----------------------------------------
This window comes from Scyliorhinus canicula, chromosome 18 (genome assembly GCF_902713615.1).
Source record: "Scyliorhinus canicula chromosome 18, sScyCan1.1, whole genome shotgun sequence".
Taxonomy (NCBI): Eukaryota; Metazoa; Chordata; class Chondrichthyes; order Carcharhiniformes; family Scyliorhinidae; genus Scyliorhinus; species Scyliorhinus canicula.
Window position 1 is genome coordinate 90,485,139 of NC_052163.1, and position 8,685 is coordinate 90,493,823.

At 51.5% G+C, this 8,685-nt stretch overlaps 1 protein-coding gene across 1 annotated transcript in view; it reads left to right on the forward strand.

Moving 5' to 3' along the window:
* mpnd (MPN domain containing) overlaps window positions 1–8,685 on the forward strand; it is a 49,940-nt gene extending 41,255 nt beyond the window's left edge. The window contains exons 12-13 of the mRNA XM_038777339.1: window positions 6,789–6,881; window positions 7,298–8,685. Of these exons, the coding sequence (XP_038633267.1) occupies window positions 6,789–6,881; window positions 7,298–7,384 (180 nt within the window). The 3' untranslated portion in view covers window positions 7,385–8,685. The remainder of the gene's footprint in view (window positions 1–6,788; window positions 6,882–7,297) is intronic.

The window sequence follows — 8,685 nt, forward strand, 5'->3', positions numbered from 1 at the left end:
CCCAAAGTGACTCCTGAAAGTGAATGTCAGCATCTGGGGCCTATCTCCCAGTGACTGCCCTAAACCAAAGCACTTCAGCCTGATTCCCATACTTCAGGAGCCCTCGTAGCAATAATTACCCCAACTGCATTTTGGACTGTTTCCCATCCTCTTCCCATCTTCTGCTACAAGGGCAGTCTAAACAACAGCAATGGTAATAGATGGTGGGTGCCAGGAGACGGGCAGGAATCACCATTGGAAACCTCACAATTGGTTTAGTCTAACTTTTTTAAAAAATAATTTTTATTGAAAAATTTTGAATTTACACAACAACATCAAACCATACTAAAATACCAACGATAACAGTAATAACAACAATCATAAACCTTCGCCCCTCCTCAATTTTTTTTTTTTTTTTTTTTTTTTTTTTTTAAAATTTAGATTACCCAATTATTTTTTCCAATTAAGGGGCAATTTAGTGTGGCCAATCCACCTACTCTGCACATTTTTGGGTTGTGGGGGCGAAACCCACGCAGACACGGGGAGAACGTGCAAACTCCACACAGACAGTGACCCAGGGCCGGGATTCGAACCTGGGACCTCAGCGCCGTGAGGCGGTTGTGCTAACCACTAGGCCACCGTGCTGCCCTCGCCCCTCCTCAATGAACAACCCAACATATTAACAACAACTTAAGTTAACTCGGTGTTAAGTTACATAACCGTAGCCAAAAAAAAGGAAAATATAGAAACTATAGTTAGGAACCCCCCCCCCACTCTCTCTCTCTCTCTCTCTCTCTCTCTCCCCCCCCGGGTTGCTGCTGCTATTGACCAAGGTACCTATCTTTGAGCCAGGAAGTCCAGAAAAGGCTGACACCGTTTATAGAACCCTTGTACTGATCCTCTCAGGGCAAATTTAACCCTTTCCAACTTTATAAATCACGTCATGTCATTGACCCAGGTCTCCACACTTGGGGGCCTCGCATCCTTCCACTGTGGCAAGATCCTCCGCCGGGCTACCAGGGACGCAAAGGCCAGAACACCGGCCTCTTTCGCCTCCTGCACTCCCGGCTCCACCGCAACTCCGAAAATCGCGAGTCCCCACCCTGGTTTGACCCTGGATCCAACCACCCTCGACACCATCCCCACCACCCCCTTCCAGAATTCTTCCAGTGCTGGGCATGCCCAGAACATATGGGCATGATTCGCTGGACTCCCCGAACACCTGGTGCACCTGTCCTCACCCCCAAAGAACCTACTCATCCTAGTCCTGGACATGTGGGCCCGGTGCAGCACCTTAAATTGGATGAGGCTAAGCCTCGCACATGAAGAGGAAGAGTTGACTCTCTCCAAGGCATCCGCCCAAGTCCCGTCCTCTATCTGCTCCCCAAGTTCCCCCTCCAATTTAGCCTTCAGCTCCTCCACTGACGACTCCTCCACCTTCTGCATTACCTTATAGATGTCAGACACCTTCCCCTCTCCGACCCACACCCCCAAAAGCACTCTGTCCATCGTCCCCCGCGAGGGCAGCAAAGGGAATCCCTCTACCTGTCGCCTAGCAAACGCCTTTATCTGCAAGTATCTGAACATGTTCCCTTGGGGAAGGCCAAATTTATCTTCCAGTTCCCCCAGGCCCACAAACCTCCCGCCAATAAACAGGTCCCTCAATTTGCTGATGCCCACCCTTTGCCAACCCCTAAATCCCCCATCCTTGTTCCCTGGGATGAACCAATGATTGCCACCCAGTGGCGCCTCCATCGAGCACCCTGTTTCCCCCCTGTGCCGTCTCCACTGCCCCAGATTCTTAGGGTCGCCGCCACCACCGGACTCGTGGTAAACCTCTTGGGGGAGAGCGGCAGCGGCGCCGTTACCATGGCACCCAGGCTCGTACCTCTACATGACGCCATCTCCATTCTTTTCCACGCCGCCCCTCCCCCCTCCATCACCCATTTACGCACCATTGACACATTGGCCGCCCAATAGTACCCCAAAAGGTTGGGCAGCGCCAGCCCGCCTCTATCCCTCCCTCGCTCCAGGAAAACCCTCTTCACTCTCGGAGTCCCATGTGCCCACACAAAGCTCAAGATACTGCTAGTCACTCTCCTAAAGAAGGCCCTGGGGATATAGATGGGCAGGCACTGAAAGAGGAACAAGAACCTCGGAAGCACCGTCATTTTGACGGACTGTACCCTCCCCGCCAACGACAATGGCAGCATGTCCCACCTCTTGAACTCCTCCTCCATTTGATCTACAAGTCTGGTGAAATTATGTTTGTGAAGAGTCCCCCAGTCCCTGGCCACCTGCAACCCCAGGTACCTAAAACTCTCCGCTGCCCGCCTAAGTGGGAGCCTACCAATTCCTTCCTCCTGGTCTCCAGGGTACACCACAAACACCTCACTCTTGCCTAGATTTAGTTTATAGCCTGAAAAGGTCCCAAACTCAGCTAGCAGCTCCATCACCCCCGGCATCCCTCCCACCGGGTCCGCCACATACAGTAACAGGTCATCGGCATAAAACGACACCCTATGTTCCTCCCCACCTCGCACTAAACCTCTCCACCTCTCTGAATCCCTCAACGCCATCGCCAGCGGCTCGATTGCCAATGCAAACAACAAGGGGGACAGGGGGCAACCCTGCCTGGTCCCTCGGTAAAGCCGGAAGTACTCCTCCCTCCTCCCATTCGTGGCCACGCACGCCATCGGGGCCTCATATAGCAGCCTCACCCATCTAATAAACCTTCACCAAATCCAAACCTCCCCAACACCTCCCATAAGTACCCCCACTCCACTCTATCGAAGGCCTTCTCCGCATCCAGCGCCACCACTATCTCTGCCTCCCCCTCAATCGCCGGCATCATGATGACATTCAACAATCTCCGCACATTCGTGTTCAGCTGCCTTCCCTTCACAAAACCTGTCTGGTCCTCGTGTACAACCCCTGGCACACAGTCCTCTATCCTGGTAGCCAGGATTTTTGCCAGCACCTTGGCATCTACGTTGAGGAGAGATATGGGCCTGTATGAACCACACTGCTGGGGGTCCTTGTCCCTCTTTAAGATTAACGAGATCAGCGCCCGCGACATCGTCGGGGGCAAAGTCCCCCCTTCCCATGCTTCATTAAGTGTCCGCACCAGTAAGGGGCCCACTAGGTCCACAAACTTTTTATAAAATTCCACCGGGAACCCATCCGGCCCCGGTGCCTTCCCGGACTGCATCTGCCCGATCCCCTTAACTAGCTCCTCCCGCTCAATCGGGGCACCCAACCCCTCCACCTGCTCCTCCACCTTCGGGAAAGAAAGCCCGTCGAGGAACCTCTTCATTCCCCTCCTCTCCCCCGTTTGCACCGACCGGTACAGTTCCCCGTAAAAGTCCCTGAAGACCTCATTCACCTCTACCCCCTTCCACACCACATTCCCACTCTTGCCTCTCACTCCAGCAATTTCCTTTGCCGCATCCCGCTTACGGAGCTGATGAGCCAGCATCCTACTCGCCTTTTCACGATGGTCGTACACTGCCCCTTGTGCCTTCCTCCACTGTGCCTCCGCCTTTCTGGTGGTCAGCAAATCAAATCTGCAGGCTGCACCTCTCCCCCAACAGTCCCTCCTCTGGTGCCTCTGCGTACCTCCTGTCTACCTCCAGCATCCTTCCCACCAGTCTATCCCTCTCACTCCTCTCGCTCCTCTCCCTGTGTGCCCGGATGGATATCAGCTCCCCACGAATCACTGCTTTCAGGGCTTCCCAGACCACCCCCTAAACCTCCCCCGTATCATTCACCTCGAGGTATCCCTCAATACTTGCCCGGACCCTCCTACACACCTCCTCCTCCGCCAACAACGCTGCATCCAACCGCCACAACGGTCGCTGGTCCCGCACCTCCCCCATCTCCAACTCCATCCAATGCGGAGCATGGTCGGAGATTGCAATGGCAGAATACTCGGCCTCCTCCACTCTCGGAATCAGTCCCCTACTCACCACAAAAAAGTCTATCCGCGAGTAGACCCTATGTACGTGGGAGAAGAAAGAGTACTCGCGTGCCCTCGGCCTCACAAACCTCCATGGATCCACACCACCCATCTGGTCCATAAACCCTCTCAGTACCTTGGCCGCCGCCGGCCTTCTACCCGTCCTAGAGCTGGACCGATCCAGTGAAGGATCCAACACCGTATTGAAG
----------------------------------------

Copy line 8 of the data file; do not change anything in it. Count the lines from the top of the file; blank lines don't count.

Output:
The window sequence follows — 8,685 nt, forward strand, 5'->3', positions numbered from 1 at the left end: